Posts Tagged ‘career advice’
Future talent is a pressing issue for Changeboard. Our May-July 2014 issue focused on what leading employers in the UK and across the globe are doing to address this leadership concern, and we recently hosted our first Future Talent conference, with business leaders, government representatives and philosophers weighing in on what we think is the most important leadership challenge of our time.
Creating a supportive workplace for the next generation is about practical life and career advice from experienced professionals. Here, six HR professionals and business leaders share the advice they would offer to their 22-year-old selves.
And looking back, I realise how lucky I was that my ex-boss was there giving me outplacement support.
When my first consulting assignment landed almost immediately – scuppering my plans to take out a few months to figure things out first – I was able to fall, panicking, into his care.
Ask yourself why
Malcolm offered me lots of practical tips – how to find the accountant, what the website needed to contain and how to develop a proposal. But the best piece of advice he gave me was this: Make conscious choices. Read the rest of this entry »
At Changeboard, we spend our days talking to senior HR professionals across the globe from all specialities and industry sectors. We learn about their successful initiatives, how they inspire their employees, and what they have done to earn their place at the boardroom table. Who better to offer advice than the very HR stars who have carved their own paths and climbed the ladder to the highest rung? Senior HR professionals from MWH Global, Enterprise Rent-A-Car, Aviva, DHL Express, Sharjah Islamic Bank, Appleby, Royal Mail, Serco, and Pinsent Masons share their top tips for success. Plus, Josh Bayliss, CEO of Virgin Group offers his advice for HR professional who dream of being on the board. Read the rest of this entry »
Remember in the film Sliding Doors, when life changed within a fleeting moment? Job searches can be like that, especially in cases where you are looking to take a complete change of direction. So how do you branch out and land a job in a new field? Here are three important things to consider.
1. Inventory time
Assess the skills you have acquired in your current role and aspects of your current job that you enjoy. What is it about those skills/experiences that you like? How can you best use those skills going forward? This is the time to take a deep look inside and see what aspects of the professional world make you truly happy.
The global economic situation has had a phenomenal impact on employees. After seeing organisations fail or implode, and friends and relatives being ‘let go’ with no thought to the loyalty they have shown when times were good, many people are beginning to rethink the part that work plays in their lives.
The result? A workforce that’s turning off, performance that’s dropping, and business leaders who are left scratching their heads looking for elusive solutions. And without money as the traditional, default motivator, many leaders are stuck as to exactly what they can do to get their people switched on, focused, and performing again. It’s certainly the challenge of our time, and perhaps the greatest challenge for generations.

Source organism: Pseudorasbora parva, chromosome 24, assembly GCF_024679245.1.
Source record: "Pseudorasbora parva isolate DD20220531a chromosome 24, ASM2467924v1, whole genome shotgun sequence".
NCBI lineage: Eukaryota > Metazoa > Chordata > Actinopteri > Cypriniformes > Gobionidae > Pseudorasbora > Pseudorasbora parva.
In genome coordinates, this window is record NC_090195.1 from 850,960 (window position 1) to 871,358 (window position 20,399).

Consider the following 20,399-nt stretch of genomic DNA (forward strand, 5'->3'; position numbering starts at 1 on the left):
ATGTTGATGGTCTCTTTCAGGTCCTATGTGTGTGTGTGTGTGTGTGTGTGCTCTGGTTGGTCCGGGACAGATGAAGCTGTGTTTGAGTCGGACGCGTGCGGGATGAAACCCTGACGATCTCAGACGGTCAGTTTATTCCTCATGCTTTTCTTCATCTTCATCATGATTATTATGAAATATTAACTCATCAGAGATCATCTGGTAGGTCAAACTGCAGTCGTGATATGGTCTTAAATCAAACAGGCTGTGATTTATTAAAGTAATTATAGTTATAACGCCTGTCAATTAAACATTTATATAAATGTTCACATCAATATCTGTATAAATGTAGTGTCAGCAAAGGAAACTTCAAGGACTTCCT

Much emphasis has been placed in the last few years on employers to try to engage their workforce to raise productivity and improve profitability, but a recent study has proved what I suppose seems like common sense – whether you actually engage with the business you work for is ultimately down to you. Don’t get me wrong, employers should do all they can to try to engage employees and have an obligation to do so, but at the end of the day only you can choose how you react or engage with your employer.
These days, we can all work as long as we want and have to. But if you’re in the midst of what you thought would be the final third of your career, the idea that you would be working until you were 70 probably hadn’t occurred to you.
That is, until mortgages, pensions and other savings plans went horribly wrong. In the space of a decade we have progressed from early to delayed retirement. Read the rest of this entry »
Perhaps you’ve asked yourself these questions:
“Can I get away with not wearing a tie?”
“Jeans or no jeans today?”
“Flip-flops, peep toes, bare legs or tights?”
Marshall Goldsmith, winner of the Thinkers50 Leadership Award 2011, believes too many leaders are stuck in their ways. His presentation: ‘What got you there won’t get you there’, and recent research conducted by people management consultancy, Capp, suggest that the failure to realise this results in ineffective management and burnout.
At a time of increasing pressure to get more women into the boardroom, fellow Capp director Alex Linley and I offer examples of how female leaders can align their leadership strengths to situations and strategy. In this way, we ignite leadership performance and resist overplaying strengths.
As the late Steve Jobs once said: “Your work is going to fill a large part of your life, and the only way to be truly satisfied is to do what you believe is great work. And the only way to do great work is to love what you do. If you haven’t found it yet, keep looking. Don’t settle. As with all matters of the heart, you’ll know when you find it.”
So why is it we do not spend more time finding out what we love? Most people drift into jobs and careers. The majority of us spend more time planning a two-week holiday, which in 6-12 months will be a distant memory, than a career which lasts 40 years and takes up seven hours per day, five days a week.